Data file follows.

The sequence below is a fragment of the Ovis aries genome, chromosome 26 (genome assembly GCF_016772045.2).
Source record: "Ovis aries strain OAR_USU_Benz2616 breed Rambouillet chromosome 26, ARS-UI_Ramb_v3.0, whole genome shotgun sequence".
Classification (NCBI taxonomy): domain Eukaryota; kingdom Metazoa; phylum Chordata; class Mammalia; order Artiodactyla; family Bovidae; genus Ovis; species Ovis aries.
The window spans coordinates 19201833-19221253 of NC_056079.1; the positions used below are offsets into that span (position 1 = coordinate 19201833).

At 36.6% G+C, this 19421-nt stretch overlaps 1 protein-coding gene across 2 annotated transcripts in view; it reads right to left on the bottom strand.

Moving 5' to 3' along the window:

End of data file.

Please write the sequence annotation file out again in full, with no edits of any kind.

The sequence below is a fragment of the Ovis aries genome, chromosome 26 (genome assembly GCF_016772045.2).
Source record: "Ovis aries strain OAR_USU_Benz2616 breed Rambouillet chromosome 26, ARS-UI_Ramb_v3.0, whole genome shotgun sequence".
Classification (NCBI taxonomy): domain Eukaryota; kingdom Metazoa; phylum Chordata; class Mammalia; order Artiodactyla; family Bovidae; genus Ovis; species Ovis aries.
The window spans coordinates 19201833-19221253 of NC_056079.1; the positions used below are offsets into that span (position 1 = coordinate 19201833).

At 36.6% G+C, this 19421-nt stretch overlaps 1 protein-coding gene across 2 annotated transcripts in view; it reads right to left on the bottom strand.

Moving 5' to 3' along the window: